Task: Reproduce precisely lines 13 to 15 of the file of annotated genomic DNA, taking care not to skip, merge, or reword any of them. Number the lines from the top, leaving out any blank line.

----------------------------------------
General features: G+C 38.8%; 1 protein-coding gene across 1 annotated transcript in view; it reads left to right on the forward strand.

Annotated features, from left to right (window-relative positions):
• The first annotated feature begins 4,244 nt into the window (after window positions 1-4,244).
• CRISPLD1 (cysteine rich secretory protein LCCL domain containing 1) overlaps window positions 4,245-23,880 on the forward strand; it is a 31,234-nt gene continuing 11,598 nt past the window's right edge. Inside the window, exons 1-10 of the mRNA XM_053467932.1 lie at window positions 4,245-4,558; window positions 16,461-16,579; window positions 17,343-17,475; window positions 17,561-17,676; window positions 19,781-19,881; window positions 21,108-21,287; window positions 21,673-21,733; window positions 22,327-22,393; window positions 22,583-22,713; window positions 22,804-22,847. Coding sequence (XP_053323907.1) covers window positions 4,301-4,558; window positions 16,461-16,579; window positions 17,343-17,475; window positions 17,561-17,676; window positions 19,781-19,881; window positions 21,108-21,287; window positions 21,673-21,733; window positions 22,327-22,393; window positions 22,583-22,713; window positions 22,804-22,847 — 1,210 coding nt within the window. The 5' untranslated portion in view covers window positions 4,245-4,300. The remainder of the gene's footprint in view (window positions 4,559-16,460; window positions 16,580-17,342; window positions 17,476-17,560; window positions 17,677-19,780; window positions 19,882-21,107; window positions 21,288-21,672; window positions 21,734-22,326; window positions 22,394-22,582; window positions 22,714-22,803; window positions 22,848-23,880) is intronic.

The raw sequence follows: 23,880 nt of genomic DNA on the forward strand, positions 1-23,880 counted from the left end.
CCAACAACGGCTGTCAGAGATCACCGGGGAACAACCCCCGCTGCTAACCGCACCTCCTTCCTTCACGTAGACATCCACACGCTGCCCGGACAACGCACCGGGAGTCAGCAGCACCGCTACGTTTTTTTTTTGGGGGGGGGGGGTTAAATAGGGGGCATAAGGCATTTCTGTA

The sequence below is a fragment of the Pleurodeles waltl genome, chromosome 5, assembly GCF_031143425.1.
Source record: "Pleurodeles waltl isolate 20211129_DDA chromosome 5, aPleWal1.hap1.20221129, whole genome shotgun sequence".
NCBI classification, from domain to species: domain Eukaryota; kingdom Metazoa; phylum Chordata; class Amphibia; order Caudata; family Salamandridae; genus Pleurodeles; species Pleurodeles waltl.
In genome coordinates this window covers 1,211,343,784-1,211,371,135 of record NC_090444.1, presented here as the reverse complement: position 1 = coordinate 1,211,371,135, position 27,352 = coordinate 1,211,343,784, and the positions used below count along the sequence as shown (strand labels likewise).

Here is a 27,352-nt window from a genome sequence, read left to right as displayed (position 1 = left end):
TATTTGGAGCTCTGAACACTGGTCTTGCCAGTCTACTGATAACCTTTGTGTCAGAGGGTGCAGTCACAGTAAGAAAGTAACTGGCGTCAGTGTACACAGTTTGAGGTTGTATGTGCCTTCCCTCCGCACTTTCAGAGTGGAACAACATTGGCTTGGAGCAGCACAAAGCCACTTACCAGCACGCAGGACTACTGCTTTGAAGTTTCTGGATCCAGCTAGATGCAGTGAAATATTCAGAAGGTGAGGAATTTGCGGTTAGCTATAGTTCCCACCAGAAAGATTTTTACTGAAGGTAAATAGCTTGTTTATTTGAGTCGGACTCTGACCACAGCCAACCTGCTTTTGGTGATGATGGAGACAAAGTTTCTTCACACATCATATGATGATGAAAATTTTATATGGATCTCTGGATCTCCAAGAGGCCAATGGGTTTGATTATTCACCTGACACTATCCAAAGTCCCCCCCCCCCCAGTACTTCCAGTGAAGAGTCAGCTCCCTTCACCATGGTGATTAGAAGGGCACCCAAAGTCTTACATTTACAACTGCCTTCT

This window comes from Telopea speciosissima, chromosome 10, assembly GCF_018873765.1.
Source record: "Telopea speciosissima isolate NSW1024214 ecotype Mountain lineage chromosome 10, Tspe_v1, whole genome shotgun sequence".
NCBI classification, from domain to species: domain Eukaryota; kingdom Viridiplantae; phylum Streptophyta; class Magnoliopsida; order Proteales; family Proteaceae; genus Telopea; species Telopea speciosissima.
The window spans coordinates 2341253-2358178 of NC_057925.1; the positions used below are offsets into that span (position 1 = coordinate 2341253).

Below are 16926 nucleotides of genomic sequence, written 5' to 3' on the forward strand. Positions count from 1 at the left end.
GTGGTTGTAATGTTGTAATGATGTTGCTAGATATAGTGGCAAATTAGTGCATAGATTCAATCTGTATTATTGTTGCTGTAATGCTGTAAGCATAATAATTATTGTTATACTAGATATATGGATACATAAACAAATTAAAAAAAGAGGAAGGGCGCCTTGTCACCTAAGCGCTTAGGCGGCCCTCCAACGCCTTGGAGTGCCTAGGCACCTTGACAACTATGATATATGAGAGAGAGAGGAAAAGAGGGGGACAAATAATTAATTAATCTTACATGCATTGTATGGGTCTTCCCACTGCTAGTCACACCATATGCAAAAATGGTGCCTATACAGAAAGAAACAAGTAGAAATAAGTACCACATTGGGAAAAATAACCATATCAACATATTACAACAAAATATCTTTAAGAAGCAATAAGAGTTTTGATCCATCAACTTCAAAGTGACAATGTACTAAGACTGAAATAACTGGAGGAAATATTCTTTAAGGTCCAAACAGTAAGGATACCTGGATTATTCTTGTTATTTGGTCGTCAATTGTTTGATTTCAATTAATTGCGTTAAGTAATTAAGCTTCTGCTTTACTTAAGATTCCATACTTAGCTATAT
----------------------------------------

This window comes from Telopea speciosissima, chromosome 10, assembly GCF_018873765.1.
Source record: "Telopea speciosissima isolate NSW1024214 ecotype Mountain lineage chromosome 10, Tspe_v1, whole genome shotgun sequence".
NCBI classification, from domain to species: domain Eukaryota; kingdom Viridiplantae; phylum Streptophyta; class Magnoliopsida; order Proteales; family Proteaceae; genus Telopea; species Telopea speciosissima.